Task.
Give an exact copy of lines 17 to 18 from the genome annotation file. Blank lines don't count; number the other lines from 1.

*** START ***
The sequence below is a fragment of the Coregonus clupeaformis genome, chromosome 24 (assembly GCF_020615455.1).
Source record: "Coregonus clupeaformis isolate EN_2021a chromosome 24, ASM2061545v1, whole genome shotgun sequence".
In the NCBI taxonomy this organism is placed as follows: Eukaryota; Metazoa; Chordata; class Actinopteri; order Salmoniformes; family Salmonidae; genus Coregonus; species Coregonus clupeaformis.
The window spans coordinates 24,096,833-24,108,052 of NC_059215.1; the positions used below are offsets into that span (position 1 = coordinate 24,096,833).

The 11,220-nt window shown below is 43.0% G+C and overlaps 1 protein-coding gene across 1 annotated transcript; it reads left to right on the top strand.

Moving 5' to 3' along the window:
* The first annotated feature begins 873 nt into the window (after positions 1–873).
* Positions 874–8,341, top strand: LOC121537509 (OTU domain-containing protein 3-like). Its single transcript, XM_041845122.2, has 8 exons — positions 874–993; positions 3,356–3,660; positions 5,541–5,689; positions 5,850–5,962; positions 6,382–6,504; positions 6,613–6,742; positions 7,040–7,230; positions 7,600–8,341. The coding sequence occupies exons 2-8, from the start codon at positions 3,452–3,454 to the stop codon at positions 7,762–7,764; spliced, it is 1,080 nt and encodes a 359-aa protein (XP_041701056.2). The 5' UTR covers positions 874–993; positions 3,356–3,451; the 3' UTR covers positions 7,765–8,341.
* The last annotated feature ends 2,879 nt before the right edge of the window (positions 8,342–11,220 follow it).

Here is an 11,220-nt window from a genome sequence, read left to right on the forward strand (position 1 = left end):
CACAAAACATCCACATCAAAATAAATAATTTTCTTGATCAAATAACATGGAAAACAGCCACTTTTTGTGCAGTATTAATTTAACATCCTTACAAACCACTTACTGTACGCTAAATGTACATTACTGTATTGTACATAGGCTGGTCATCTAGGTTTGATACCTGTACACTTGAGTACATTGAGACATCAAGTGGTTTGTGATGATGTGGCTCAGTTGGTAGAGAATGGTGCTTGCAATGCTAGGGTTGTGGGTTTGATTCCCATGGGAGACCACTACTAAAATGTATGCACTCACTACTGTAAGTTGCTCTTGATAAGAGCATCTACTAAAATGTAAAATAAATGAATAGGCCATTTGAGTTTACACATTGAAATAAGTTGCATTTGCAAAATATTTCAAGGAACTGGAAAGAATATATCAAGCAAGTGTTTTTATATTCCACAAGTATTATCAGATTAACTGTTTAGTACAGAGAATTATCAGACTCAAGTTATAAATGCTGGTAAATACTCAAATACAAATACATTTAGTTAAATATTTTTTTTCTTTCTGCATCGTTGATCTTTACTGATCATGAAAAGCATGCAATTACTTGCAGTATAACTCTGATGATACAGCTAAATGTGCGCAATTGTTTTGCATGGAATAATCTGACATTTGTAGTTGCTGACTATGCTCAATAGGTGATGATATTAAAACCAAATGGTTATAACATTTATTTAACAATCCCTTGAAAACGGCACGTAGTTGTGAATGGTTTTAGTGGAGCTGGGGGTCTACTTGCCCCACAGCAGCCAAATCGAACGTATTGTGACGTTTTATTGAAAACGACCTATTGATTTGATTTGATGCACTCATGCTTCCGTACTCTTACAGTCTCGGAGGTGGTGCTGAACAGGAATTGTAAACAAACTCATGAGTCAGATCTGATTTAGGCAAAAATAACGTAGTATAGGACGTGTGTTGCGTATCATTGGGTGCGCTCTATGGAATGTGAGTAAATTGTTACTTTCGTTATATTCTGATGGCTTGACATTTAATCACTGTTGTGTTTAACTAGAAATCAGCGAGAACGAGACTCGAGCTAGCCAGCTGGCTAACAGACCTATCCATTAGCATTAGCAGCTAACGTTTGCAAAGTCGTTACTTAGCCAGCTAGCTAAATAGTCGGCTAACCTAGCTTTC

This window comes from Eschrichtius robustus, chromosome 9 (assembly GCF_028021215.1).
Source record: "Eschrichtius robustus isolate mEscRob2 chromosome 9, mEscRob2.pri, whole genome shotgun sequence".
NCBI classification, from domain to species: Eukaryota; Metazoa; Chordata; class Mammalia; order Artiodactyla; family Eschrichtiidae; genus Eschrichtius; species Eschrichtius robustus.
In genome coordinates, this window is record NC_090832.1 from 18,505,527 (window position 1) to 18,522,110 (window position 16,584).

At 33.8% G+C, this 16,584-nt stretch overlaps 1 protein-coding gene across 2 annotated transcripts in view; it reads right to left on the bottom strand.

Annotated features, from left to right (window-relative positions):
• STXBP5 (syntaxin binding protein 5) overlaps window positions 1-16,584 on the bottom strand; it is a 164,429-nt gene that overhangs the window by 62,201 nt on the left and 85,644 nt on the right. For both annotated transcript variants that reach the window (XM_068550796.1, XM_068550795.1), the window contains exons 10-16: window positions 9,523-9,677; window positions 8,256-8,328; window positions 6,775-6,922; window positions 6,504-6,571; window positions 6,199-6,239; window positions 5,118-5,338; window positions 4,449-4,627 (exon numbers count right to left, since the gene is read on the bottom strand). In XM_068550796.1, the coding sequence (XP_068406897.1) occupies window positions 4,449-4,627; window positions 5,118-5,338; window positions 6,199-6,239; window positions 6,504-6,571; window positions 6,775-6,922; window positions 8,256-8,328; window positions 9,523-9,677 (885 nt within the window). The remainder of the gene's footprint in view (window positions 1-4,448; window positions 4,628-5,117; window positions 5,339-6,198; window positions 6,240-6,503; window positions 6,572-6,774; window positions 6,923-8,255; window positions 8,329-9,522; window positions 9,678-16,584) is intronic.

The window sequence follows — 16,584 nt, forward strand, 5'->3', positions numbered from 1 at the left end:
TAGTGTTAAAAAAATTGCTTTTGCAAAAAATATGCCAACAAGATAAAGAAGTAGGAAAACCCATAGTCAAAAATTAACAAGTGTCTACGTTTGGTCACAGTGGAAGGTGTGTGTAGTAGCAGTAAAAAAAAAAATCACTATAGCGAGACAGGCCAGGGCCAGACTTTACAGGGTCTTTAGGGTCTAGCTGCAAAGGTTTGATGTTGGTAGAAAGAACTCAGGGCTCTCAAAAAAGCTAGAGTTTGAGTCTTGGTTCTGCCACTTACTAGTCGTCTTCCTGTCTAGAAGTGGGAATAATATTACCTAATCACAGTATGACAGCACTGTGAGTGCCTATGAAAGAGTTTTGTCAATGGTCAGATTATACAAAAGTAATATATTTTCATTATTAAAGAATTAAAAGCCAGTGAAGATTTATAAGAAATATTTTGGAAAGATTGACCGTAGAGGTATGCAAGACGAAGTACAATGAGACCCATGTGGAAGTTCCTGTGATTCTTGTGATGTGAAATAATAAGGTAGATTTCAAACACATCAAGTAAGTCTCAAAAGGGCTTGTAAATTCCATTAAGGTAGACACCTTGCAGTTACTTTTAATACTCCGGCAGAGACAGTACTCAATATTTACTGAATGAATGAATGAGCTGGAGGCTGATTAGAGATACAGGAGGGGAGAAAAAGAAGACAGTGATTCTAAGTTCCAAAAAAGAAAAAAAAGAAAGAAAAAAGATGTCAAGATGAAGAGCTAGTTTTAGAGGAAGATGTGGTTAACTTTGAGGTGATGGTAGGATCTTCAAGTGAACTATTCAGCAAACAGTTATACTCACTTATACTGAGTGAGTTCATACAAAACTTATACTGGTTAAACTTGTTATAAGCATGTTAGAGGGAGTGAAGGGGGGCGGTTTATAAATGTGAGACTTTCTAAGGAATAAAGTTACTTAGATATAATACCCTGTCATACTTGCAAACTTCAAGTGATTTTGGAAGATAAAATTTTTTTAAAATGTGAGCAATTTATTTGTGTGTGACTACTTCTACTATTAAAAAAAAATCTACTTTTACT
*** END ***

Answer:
Annotated features, from left to right (window-relative positions):
• STXBP5 (syntaxin binding protein 5) overlaps window positions 1-16,584 on the bottom strand; it is a 164,429-nt gene that overhangs the window by 62,201 nt on the left and 85,644 nt on the right. For both annotated transcript variants that reach the window (XM_068550796.1, XM_068550795.1), the window contains exons 10-16: window positions 9,523-9,677; window positions 8,256-8,328; window positions 6,775-6,922; window positions 6,504-6,571; window positions 6,199-6,239; window positions 5,118-5,338; window positions 4,449-4,627 (exon numbers count right to left, since the gene is read on the bottom strand). In XM_068550796.1, the coding sequence (XP_068406897.1) occupies window positions 4,449-4,627; window positions 5,118-5,338; window positions 6,199-6,239; window positions 6,504-6,571; window positions 6,775-6,922; window positions 8,256-8,328; window positions 9,523-9,677 (885 nt within the window). The remainder of the gene's footprint in view (window positions 1-4,448; window positions 4,628-5,117; window positions 5,339-6,198; window positions 6,240-6,503; window positions 6,572-6,774; window positions 6,923-8,255; window positions 8,329-9,522; window positions 9,678-16,584) is intronic.